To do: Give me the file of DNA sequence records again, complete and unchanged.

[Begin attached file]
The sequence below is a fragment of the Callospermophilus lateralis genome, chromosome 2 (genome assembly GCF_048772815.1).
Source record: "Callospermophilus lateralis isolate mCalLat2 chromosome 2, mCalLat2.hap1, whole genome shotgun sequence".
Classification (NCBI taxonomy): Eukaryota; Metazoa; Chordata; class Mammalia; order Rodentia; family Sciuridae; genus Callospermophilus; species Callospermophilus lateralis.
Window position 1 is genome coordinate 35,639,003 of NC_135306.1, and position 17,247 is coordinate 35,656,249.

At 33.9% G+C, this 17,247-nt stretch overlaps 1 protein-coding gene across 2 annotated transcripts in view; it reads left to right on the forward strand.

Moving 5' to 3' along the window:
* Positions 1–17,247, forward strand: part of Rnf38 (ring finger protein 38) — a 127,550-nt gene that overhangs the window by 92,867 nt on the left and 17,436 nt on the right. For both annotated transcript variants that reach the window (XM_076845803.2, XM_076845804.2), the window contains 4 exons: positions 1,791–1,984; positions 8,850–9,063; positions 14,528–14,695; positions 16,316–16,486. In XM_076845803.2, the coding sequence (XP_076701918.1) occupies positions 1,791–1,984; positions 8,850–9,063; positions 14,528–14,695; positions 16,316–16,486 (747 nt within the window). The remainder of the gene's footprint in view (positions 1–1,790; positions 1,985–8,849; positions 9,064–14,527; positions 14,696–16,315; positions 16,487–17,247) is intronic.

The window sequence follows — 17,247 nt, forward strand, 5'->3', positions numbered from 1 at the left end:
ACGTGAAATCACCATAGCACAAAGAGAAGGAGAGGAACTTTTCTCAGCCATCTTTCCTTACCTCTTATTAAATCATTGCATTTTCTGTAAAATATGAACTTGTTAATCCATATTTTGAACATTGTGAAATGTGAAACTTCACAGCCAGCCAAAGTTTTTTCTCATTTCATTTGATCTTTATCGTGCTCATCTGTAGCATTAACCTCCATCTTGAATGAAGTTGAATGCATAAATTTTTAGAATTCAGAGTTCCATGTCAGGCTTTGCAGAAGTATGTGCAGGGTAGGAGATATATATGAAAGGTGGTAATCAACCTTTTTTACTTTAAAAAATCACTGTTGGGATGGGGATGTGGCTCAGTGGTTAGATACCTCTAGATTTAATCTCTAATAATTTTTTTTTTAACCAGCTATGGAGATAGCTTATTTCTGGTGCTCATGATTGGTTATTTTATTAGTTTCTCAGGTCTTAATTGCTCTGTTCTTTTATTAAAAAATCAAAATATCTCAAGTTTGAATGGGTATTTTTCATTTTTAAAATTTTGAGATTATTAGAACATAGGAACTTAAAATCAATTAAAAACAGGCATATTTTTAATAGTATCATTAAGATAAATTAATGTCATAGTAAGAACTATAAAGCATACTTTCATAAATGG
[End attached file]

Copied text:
The sequence below is a fragment of the Callospermophilus lateralis genome, chromosome 2 (genome assembly GCF_048772815.1).
Source record: "Callospermophilus lateralis isolate mCalLat2 chromosome 2, mCalLat2.hap1, whole genome shotgun sequence".
Classification (NCBI taxonomy): Eukaryota; Metazoa; Chordata; class Mammalia; order Rodentia; family Sciuridae; genus Callospermophilus; species Callospermophilus lateralis.
Window position 1 is genome coordinate 35,639,003 of NC_135306.1, and position 17,247 is coordinate 35,656,249.

At 33.9% G+C, this 17,247-nt stretch overlaps 1 protein-coding gene across 2 annotated transcripts in view; it reads left to right on the forward strand.

Moving 5' to 3' along the window:
* Positions 1–17,247, forward strand: part of Rnf38 (ring finger protein 38) — a 127,550-nt gene that overhangs the window by 92,867 nt on the left and 17,436 nt on the right. For both annotated transcript variants that reach the window (XM_076845803.2, XM_076845804.2), the window contains 4 exons: positions 1,791–1,984; positions 8,850–9,063; positions 14,528–14,695; positions 16,316–16,486. In XM_076845803.2, the coding sequence (XP_076701918.1) occupies positions 1,791–1,984; positions 8,850–9,063; positions 14,528–14,695; positions 16,316–16,486 (747 nt within the window). The remainder of the gene's footprint in view (positions 1–1,790; positions 1,985–8,849; positions 9,064–14,527; positions 14,696–16,315; positions 16,487–17,247) is intronic.

The window sequence follows — 17,247 nt, forward strand, 5'->3', positions numbered from 1 at the left end:
ACGTGAAATCACCATAGCACAAAGAGAAGGAGAGGAACTTTTCTCAGCCATCTTTCCTTACCTCTTATTAAATCATTGCATTTTCTGTAAAATATGAACTTGTTAATCCATATTTTGAACATTGTGAAATGTGAAACTTCACAGCCAGCCAAAGTTTTTTCTCATTTCATTTGATCTTTATCGTGCTCATCTGTAGCATTAACCTCCATCTTGAATGAAGTTGAATGCATAAATTTTTAGAATTCAGAGTTCCATGTCAGGCTTTGCAGAAGTATGTGCAGGGTAGGAGATATATATGAAAGGTGGTAATCAACCTTTTTTACTTTAAAAAATCACTGTTGGGATGGGGATGTGGCTCAGTGGTTAGATACCTCTAGATTTAATCTCTAATAATTTTTTTTTTAACCAGCTATGGAGATAGCTTATTTCTGGTGCTCATGATTGGTTATTTTATTAGTTTCTCAGGTCTTAATTGCTCTGTTCTTTTATTAAAAAATCAAAATATCTCAAGTTTGAATGGGTATTTTTCATTTTTAAAATTTTGAGATTATTAGAACATAGGAACTTAAAATCAATTAAAAACAGGCATATTTTTAATAGTATCATTAAGATAAATTAATGTCATAGTAAGAACTATAAAGCATACTTTCATAAATGG